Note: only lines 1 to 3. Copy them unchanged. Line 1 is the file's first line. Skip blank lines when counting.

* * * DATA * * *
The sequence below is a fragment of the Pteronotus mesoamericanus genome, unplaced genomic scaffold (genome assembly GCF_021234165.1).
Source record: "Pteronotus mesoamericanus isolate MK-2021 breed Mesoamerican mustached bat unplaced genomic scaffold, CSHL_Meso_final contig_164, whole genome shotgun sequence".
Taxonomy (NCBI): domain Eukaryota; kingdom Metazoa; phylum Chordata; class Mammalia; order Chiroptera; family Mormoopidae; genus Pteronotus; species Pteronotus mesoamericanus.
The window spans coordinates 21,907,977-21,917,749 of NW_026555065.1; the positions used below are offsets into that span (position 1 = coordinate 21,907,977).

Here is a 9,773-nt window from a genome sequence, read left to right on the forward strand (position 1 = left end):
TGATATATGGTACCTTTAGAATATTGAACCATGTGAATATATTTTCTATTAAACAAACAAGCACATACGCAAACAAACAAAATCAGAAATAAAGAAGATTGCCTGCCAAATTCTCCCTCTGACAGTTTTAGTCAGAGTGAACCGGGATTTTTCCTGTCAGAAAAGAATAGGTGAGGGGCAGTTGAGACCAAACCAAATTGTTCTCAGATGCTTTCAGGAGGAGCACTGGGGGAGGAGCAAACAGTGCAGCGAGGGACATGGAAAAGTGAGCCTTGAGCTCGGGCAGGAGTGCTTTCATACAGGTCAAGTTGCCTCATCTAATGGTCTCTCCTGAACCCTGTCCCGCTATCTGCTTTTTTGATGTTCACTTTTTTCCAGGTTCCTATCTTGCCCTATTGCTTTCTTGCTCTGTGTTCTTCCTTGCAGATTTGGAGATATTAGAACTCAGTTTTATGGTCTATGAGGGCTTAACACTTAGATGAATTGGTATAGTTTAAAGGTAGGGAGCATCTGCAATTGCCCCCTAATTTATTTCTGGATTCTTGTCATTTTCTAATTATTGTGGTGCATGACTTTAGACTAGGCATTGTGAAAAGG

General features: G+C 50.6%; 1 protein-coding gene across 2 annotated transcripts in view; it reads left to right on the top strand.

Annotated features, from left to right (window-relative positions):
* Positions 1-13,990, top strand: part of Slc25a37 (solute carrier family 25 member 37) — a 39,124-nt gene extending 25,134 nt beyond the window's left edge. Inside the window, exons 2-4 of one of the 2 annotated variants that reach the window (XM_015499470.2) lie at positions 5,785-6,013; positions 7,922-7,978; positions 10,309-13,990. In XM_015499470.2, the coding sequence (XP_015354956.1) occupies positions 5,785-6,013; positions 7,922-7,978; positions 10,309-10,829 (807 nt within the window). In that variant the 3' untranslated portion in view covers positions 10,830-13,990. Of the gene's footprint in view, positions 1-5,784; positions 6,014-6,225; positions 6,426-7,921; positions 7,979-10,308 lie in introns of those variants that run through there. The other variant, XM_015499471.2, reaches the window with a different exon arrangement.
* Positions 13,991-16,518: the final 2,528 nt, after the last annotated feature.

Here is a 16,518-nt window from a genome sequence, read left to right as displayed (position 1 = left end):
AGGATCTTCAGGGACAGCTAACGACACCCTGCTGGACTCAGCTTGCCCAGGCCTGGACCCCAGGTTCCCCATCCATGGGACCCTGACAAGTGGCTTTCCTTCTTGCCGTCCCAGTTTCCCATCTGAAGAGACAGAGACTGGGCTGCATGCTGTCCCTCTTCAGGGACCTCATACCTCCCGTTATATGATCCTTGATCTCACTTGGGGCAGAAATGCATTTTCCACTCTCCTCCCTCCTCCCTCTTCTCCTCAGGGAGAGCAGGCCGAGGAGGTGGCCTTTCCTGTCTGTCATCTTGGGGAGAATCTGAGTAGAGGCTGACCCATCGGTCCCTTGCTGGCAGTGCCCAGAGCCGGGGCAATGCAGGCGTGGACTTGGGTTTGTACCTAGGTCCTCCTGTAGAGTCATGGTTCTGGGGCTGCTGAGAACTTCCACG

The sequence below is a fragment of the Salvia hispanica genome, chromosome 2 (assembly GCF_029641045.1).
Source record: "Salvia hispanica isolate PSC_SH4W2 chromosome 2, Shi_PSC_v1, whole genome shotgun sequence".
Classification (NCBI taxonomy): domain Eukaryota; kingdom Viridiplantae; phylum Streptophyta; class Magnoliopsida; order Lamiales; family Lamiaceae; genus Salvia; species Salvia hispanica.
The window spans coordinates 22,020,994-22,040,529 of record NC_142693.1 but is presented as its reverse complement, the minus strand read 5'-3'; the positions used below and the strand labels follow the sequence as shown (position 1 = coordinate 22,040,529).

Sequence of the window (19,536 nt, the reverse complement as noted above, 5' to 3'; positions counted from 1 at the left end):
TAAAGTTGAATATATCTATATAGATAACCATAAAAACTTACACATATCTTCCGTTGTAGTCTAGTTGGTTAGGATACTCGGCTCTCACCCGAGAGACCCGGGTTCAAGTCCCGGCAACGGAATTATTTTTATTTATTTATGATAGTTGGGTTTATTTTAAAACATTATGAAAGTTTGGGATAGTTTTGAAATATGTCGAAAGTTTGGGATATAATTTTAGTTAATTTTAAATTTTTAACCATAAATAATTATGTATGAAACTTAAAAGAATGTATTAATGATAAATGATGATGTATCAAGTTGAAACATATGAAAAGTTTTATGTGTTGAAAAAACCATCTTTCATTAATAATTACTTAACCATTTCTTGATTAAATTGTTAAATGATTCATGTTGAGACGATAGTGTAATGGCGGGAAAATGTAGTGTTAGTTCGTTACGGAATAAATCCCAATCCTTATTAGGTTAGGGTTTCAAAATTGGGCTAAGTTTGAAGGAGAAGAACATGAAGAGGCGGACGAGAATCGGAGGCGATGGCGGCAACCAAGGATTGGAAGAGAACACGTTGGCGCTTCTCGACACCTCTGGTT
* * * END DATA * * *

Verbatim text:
The sequence below is a fragment of the Pteronotus mesoamericanus genome, unplaced genomic scaffold (genome assembly GCF_021234165.1).
Source record: "Pteronotus mesoamericanus isolate MK-2021 breed Mesoamerican mustached bat unplaced genomic scaffold, CSHL_Meso_final contig_164, whole genome shotgun sequence".
Taxonomy (NCBI): domain Eukaryota; kingdom Metazoa; phylum Chordata; class Mammalia; order Chiroptera; family Mormoopidae; genus Pteronotus; species Pteronotus mesoamericanus.